Elon Musk says 'pedo' insult of Thai cave rescuer is First Amendment-protected speech

SpaceX and Tesla CEO Elon Musk moved on Wednesday to have a defamation lawsuit against him dismissed, claiming that when he called a Thai-cave rescue volunteer a "pedo" and a "child rapist," those were First Amendment-protected opinions.

"This motion boils down to a single question,” his lawyers wrote in a motion to dismiss filed Wednesday, according to The Washington Post. "Would a reasonable reader believe that Musk’s statements were supported by objective facts or were instead ‘non actionable opinion’”?

Vernon Unsworth, the heroic British diver who helped rescue 12 boys and their soccer coach from a Thai cave, filed suit against Musk in September seeking more than $75,000 in damages and a court order stopping the tech entrepreneur from making further allegations.

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Musk called Unsworth a "pedo" amidst a series of tweets to his 22 million Twitter followers after Unsworth criticized Musk's efforts in building a small rescue submarine during a television interview.

However, Musk’s legal team reportedly argued that his insults toward Unsworth are protected by the Constitution. “The public knew from the outset that Musk’s insults were not intended to be statements of fact,” the newspaper reports the motion said.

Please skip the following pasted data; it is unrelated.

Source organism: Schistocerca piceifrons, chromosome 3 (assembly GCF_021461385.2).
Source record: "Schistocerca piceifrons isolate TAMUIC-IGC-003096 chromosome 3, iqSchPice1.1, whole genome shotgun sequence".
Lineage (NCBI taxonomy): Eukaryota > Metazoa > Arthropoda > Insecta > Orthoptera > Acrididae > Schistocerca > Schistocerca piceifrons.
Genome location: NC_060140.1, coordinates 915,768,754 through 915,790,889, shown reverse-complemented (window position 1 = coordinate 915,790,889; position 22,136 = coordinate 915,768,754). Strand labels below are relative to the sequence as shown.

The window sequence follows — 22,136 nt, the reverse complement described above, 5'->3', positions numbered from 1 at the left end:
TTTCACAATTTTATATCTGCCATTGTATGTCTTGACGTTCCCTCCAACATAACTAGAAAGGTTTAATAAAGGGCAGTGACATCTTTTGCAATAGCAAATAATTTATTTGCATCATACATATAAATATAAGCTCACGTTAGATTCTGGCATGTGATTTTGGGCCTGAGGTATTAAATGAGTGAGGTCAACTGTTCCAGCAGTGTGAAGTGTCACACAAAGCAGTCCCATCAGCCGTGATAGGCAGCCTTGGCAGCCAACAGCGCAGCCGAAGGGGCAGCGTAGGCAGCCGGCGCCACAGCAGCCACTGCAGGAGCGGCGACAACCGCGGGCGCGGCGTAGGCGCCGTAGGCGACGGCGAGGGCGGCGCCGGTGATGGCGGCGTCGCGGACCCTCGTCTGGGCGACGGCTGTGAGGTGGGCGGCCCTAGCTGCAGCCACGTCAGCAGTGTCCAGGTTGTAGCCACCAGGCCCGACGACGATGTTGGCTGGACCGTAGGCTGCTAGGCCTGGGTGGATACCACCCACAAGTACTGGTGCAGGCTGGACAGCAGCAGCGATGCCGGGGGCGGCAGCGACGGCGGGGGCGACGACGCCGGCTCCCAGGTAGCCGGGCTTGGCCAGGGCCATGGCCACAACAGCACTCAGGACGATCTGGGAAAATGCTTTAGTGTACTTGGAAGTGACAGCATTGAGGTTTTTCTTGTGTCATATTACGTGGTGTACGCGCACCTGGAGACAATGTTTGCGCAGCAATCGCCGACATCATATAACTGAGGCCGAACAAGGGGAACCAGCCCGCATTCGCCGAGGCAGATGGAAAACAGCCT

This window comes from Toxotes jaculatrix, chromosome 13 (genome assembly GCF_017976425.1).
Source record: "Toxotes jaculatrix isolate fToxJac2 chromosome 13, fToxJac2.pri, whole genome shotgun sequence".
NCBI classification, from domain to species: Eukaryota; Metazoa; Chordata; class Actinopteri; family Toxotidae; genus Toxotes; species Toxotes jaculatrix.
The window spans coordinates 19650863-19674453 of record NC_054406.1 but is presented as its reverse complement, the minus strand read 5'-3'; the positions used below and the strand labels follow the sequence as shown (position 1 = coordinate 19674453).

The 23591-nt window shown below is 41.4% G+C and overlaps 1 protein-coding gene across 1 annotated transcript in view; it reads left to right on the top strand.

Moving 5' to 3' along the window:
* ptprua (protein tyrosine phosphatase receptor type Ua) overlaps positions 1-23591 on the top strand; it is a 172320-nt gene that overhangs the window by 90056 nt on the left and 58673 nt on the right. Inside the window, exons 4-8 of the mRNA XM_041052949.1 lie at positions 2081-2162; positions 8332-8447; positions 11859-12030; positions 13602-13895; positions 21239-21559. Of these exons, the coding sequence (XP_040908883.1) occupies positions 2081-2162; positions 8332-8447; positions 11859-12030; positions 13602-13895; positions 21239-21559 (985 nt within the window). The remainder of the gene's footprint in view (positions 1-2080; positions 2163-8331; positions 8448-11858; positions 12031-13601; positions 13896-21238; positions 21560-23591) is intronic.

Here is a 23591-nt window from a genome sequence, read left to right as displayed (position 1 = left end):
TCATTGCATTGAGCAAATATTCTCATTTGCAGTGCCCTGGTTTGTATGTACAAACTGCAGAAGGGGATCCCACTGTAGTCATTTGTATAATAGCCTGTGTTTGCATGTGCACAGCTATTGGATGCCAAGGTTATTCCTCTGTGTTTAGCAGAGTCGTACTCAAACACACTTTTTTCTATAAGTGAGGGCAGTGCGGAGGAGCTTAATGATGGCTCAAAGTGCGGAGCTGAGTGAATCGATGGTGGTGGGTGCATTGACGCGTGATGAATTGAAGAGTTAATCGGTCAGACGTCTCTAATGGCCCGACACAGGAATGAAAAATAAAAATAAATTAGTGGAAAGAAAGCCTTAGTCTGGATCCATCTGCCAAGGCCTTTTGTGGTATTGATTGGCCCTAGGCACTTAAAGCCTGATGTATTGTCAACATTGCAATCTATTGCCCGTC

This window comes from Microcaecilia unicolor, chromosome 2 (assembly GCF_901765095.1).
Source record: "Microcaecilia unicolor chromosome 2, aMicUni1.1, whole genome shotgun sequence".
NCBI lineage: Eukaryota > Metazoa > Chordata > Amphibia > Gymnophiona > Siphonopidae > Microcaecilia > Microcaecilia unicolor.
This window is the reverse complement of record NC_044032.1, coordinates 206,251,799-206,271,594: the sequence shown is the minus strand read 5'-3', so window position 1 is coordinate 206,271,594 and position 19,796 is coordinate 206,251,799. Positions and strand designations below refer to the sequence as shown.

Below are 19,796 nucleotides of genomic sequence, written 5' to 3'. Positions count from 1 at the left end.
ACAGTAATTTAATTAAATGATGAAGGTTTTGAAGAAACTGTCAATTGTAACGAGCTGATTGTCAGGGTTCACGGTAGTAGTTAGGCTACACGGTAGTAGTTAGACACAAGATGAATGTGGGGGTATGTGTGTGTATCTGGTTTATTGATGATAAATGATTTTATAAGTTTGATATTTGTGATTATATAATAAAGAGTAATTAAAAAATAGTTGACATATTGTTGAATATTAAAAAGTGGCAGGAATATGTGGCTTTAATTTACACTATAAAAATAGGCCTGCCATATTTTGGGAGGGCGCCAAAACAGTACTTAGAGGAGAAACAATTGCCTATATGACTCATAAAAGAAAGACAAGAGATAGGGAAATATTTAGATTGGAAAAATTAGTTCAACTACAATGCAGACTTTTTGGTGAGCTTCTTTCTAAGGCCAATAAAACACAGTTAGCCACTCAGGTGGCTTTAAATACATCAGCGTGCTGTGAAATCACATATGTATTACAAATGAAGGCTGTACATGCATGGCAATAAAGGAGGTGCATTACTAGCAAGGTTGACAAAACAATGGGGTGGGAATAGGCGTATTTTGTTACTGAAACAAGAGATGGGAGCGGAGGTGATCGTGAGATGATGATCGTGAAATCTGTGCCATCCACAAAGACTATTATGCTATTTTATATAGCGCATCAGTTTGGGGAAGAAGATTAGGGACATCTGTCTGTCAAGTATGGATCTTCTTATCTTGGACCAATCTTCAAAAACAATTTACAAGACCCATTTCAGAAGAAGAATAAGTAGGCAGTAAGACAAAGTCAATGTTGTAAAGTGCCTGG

“Here, the reasonable reader would not have believed that Musk — without having ever met Unsworth, in the midst of a schoolyard spat on social media, and from 8,000 miles afar — was conveying that he was in possession of private knowledge that Unsworth was attracted to children or engaged in sex acts with children.”

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The Post reports that the motion also claims readers would be able to tell the difference between Musk’s “off-the-cuff tweets and e-mails” and other formats in which factual statements about child abuse are conveyed, such as a newspaper exposé or a court document.

Musk’s lawyers also labeled Twitter as “a social networking website infamous for invective and hyperbole” and a “rough and tumble” platform.

Lin Wood, a lawyer representing Unsworth, told Post in a statement Thursday, “Mr. Musk does not let the facts or well-established law get in the way of his novel but inaccurate contentions in his motion to dismiss.” Wood added, “Furthermore, I entirely reject Mr. Musk’s frivolous contention that all statements published on Twitter or other social media are protected speech.”

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The mini-sub Musk built was never used.

Each of the boys, ages 11-16 and with no diving experience, was eventually guided out by divers through rocky, muddy and water-filled passages that, in places, were no bigger than a crawl space.